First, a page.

James Taylor: Sweet Baby James Alternate Format Discography

Alternate Format Discography

Original Release (1970)
Although it was an album recorded in under a week, there didn't seem to be any corners cut in terms of either musicianship, songwriting or production. Peter Asher's subtle but effective hand on the console, alongside Bill Lazerus' quality engineering, let James Taylor's songs breathe. Added to Darrell Johnson's mastering, this meant that the first pressings [Warner Bros. WS 1843] of the record were of excellent quality, even if advances in technology a few decades later would still allow for a touch up here and there.

The only gripe most had with the first editions that appeared on the orange Warner Bros label of the initial UK incarnation was that 'Oh, Susannah' was misspelt without the 'h' on the end. For shame…


Original CD Release (1984)
James Taylor's profile had dropped considerably by the mid-'80s, particularly in the UK, so his albums didn't see a lot of work put into them in terms of added extras, or remastering for the new silver disc format. The album appeared on CD for the first time in Canada [Warner Bros CD 1843], but collectors with a penchant for inventive packaging might be tempted by the Japanese version of the CD from 2006 [WPCR 12508, pictured above], which is presented as a 'Mini LP Vinyl Replica', with cardboard sleeve, OBI strip, replica Warner Bros inner sleeve and replica poster.


Special Edition
The 2011 remaster by renowned audiophile favourite Audio Fidelity, for its limited edition '24 Carat Gold' series, is surely the pick of the remastering jobs for Sweet Baby James on disc [Audio Fidelity AFZ 118]. The brass on 'Steamroller Blues' has greater bite, there's a little more detail to be detected in Taylor's guitar picking, and the definition of the strings and percussion is also improved. Whether that's enough to justify reinvesting, though, is questionable. Furthermore, Audio Fidelity's reputation, and limited supply, means you'll struggle to get much change from £50 or so for a mint-condition copy.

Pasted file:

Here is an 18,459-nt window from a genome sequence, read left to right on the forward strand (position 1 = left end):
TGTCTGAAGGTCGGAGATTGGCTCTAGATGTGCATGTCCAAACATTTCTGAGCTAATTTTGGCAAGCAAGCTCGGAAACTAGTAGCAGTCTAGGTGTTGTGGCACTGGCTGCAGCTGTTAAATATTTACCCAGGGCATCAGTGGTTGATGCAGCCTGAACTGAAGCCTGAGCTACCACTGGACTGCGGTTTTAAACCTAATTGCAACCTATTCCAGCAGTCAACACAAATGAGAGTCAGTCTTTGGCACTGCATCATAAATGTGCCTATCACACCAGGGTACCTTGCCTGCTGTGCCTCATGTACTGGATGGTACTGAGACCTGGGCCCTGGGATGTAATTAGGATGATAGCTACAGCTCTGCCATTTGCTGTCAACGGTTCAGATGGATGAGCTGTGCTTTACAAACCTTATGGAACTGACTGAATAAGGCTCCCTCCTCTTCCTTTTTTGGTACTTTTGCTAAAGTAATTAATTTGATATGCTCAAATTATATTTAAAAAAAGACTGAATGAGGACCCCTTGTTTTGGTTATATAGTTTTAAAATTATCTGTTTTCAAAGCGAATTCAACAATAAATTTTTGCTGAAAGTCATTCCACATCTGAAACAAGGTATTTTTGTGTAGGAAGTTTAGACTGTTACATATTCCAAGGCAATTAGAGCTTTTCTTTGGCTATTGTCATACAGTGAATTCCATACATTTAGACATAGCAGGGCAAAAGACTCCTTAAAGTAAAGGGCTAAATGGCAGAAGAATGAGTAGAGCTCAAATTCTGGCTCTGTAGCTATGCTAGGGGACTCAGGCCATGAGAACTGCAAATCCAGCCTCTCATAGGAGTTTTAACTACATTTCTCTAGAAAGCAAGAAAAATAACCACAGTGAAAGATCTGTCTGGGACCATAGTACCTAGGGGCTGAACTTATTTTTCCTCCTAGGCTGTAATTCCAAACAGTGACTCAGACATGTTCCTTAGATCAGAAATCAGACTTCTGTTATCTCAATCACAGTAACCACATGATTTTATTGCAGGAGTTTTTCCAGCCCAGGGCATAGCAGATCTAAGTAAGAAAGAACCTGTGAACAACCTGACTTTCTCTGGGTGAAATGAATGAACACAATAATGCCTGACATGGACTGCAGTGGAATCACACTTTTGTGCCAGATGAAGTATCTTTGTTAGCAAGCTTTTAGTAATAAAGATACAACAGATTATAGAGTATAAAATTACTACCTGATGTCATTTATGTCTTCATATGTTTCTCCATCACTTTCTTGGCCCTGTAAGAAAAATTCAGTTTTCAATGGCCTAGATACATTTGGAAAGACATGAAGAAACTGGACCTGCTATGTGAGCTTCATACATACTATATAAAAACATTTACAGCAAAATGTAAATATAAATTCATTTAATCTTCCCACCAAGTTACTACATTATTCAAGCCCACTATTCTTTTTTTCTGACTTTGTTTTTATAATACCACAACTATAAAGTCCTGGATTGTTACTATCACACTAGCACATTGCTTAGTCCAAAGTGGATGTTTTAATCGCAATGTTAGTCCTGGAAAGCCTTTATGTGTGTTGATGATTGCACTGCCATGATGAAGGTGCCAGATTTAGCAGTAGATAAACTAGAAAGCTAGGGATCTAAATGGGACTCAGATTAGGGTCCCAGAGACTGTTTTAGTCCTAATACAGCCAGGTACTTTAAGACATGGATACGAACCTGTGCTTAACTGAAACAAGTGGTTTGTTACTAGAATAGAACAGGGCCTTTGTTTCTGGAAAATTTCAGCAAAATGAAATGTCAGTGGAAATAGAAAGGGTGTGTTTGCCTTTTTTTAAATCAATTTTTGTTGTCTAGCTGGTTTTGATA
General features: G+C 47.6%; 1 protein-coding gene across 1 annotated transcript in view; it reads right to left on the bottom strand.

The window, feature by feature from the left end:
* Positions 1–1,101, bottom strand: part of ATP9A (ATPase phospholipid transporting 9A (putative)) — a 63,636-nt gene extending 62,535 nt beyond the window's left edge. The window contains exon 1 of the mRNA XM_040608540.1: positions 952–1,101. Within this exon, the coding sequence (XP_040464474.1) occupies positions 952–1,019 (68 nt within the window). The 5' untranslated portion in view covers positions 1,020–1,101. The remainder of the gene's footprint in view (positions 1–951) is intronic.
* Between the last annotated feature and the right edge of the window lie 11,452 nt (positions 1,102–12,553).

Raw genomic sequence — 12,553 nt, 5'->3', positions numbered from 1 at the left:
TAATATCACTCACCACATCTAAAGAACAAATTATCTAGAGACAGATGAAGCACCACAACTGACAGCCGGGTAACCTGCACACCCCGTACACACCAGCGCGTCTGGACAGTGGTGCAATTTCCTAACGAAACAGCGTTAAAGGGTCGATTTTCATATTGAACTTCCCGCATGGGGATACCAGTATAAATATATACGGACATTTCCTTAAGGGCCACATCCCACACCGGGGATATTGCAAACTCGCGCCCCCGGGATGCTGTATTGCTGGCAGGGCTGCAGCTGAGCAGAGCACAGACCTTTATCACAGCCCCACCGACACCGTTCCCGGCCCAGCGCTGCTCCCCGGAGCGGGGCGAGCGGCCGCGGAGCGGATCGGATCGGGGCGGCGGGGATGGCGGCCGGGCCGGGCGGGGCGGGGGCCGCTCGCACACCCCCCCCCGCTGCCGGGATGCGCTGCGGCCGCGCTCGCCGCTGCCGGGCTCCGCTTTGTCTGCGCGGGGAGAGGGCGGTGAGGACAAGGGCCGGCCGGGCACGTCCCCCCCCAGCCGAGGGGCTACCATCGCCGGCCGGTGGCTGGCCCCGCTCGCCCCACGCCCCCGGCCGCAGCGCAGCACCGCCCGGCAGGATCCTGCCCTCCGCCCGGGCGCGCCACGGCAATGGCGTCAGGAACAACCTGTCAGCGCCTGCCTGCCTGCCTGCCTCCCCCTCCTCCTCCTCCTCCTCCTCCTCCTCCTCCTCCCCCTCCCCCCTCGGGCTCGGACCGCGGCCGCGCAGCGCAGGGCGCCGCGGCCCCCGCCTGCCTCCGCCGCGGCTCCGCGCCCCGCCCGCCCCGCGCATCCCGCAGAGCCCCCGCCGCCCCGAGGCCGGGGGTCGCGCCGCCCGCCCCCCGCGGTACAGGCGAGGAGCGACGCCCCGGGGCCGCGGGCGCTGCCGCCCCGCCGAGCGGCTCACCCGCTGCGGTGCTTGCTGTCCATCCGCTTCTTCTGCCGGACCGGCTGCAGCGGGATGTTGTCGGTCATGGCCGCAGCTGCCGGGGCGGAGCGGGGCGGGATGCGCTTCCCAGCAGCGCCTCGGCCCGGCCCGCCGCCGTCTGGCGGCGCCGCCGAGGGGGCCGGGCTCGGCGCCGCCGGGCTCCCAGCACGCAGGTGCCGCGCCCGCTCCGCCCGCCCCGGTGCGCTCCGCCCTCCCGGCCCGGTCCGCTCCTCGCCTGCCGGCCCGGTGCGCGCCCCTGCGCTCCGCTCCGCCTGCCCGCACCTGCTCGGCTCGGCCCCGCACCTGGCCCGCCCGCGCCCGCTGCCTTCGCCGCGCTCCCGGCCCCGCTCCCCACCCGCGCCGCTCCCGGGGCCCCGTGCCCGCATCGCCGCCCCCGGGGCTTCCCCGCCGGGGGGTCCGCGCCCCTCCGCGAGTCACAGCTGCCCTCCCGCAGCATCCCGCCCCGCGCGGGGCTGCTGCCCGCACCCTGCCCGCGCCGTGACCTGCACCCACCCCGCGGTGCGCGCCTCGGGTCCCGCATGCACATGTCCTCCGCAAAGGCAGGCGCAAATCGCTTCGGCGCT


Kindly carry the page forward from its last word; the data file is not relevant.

Audiophile Vinyl Release
Warners remastered the album on 180g vinyl in 2008 [Warner Bros 274300, pictured below] with the help of the redoubtable Steve Hoffman and Kevin Gray, and the work the duo did on it has generally gone down well with fans of heavier platters – so much so that, like the audiophile CD equivalent, it's a costly proposition getting your hands on one.

The same applies to when the Hoffmam/Gray remastering was used on the Barnes & Noble limited edition reissue on lighter weight vinyl in 2017 [Warner Bros 274300 with 'Barnes & Noble Exclusive' sticker]. Still, while this masterpiece might have been made on a budget, if it's worth buying 52 years later it must warrant a little extra investment, right?